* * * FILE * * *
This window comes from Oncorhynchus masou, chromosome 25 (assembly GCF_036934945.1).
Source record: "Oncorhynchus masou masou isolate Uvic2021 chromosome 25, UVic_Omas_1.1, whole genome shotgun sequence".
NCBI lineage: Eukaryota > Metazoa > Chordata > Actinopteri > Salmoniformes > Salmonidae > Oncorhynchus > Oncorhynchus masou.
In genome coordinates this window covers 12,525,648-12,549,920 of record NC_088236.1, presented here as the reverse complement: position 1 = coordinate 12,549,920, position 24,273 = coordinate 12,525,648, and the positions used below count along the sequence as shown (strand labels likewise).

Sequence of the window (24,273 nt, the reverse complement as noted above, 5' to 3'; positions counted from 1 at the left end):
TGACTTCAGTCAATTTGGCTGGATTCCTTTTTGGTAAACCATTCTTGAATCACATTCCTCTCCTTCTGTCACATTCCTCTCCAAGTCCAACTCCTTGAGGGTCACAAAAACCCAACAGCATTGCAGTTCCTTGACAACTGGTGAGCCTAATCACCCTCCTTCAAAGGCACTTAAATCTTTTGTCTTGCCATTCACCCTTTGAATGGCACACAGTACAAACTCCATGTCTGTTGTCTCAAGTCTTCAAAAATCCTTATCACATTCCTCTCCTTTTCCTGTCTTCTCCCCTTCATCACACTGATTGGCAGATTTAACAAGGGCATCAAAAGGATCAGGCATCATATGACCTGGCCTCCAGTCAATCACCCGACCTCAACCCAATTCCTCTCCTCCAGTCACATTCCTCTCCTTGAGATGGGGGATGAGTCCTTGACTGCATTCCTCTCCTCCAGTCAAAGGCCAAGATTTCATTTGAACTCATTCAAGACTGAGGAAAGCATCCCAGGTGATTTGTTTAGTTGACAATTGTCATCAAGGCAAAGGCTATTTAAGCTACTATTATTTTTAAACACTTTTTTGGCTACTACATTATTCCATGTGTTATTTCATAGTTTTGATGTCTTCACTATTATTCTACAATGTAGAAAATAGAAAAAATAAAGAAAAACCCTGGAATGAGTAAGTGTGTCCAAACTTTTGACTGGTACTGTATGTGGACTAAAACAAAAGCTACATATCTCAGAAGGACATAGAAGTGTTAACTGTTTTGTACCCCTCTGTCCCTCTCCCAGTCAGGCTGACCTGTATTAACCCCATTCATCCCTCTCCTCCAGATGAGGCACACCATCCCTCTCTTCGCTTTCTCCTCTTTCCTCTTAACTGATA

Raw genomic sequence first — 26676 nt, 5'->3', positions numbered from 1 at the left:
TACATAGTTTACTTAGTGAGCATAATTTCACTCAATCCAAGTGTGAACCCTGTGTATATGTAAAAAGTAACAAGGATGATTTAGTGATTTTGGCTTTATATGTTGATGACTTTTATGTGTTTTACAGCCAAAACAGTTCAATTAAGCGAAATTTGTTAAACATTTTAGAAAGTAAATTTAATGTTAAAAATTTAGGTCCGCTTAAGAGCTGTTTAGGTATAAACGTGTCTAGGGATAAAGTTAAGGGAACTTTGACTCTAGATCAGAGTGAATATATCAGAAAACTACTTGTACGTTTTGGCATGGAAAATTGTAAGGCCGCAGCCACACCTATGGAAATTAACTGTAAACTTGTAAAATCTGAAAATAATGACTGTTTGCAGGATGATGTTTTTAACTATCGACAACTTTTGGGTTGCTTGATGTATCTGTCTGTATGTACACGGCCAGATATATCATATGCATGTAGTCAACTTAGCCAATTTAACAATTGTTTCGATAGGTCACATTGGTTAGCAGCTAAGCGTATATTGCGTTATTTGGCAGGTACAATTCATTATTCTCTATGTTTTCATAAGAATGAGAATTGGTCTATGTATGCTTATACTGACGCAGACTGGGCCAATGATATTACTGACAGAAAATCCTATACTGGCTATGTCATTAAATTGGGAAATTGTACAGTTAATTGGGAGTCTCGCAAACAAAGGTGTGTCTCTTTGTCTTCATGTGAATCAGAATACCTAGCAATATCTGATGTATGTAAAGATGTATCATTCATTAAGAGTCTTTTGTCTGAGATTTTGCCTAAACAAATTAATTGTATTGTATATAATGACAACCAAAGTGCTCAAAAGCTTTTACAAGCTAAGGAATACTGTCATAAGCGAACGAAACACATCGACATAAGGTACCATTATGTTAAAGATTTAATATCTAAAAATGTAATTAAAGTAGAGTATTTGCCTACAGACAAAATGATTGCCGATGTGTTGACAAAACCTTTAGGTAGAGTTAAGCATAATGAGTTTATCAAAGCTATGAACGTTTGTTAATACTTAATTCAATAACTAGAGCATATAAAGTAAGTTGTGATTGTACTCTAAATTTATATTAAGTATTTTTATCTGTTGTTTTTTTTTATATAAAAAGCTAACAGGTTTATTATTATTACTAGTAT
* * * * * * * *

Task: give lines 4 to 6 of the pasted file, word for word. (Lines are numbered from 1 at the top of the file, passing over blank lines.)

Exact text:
In genome coordinates this window covers 12,525,648-12,549,920 of record NC_088236.1, presented here as the reverse complement: position 1 = coordinate 12,549,920, position 24,273 = coordinate 12,525,648, and the positions used below count along the sequence as shown (strand labels likewise).

Sequence of the window (24,273 nt, the reverse complement as noted above, 5' to 3'; positions counted from 1 at the left end):
TGACTTCAGTCAATTTGGCTGGATTCCTTTTTGGTAAACCATTCTTGAATCACATTCCTCTCCTTCTGTCACATTCCTCTCCAAGTCCAACTCCTTGAGGGTCACAAAAACCCAACAGCATTGCAGTTCCTTGACAACTGGTGAGCCTAATCACCCTCCTTCAAAGGCACTTAAATCTTTTGTCTTGCCATTCACCCTTTGAATGGCACACAGTACAAACTCCATGTCTGTTGTCTCAAGTCTTCAAAAATCCTTATCACATTCCTCTCCTTTTCCTGTCTTCTCCCCTTCATCACACTGATTGGCAGATTTAACAAGGGCATCAAAAGGATCAGGCATCATATGACCTGGCCTCCAGTCAATCACCCGACCTCAACCCAATTCCTCTCCTCCAGTCACATTCCTCTCCTTGAGATGGGGGATGAGTCCTTGACTGCATTCCTCTCCTCCAGTCAAAGGCCAAGATTTCATTTGAACTCATTCAAGACTGAGGAAAGCATCCCAGGTGATTTGTTTAGTTGACAATTGTCATCAAGGCAAAGGCTATTTAAGCTACTATTATTTTTAAACACTTTTTTGGCTACTACATTATTCCATGTGTTATTTCATAGTTTTGATGTCTTCACTATTATTCTACAATGTAGAAAATAGAAAAAATAAAGAAAAACCCTGGAATGAGTAAGTGTGTCCAAACTTTTGACTGGTACTGTATGTGGACTAAAACAAAAGCTACATATCTCAGAAGGACATAGAAGTGTTAACTGTTTTGTACCCCTCTGTCCCTCTCCCAGTCAGGCTGACCTGTATTAACCCCATTCATCCCTCTCCTCCAGATGAGGCACACCATCCCTCTCTTCGCTTTCTCCTCTTTCCTCTTAACTGATA